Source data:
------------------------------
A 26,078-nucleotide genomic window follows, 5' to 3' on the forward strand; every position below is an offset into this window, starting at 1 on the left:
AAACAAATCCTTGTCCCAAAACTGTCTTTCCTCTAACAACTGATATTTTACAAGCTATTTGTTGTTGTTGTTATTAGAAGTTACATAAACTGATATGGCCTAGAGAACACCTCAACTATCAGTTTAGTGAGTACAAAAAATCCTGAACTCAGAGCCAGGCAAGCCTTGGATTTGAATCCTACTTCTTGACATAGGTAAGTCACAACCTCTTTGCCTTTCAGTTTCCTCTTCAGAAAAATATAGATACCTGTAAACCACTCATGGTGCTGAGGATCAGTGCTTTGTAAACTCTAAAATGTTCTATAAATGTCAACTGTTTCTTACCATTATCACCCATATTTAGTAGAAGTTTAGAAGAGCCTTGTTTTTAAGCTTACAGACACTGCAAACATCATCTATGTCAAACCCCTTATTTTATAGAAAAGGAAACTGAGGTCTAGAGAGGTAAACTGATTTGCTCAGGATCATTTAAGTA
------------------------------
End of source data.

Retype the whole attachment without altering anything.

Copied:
A 26,078-nucleotide genomic window follows, 5' to 3' on the forward strand; every position below is an offset into this window, starting at 1 on the left:
AAACAAATCCTTGTCCCAAAACTGTCTTTCCTCTAACAACTGATATTTTACAAGCTATTTGTTGTTGTTGTTATTAGAAGTTACATAAACTGATATGGCCTAGAGAACACCTCAACTATCAGTTTAGTGAGTACAAAAAATCCTGAACTCAGAGCCAGGCAAGCCTTGGATTTGAATCCTACTTCTTGACATAGGTAAGTCACAACCTCTTTGCCTTTCAGTTTCCTCTTCAGAAAAATATAGATACCTGTAAACCACTCATGGTGCTGAGGATCAGTGCTTTGTAAACTCTAAAATGTTCTATAAATGTCAACTGTTTCTTACCATTATCACCCATATTTAGTAGAAGTTTAGAAGAGCCTTGTTTTTAAGCTTACAGACACTGCAAACATCATCTATGTCAAACCCCTTATTTTATAGAAAAGGAAACTGAGGTCTAGAGAGGTAAACTGATTTGCTCAGGATCATTTAAGTA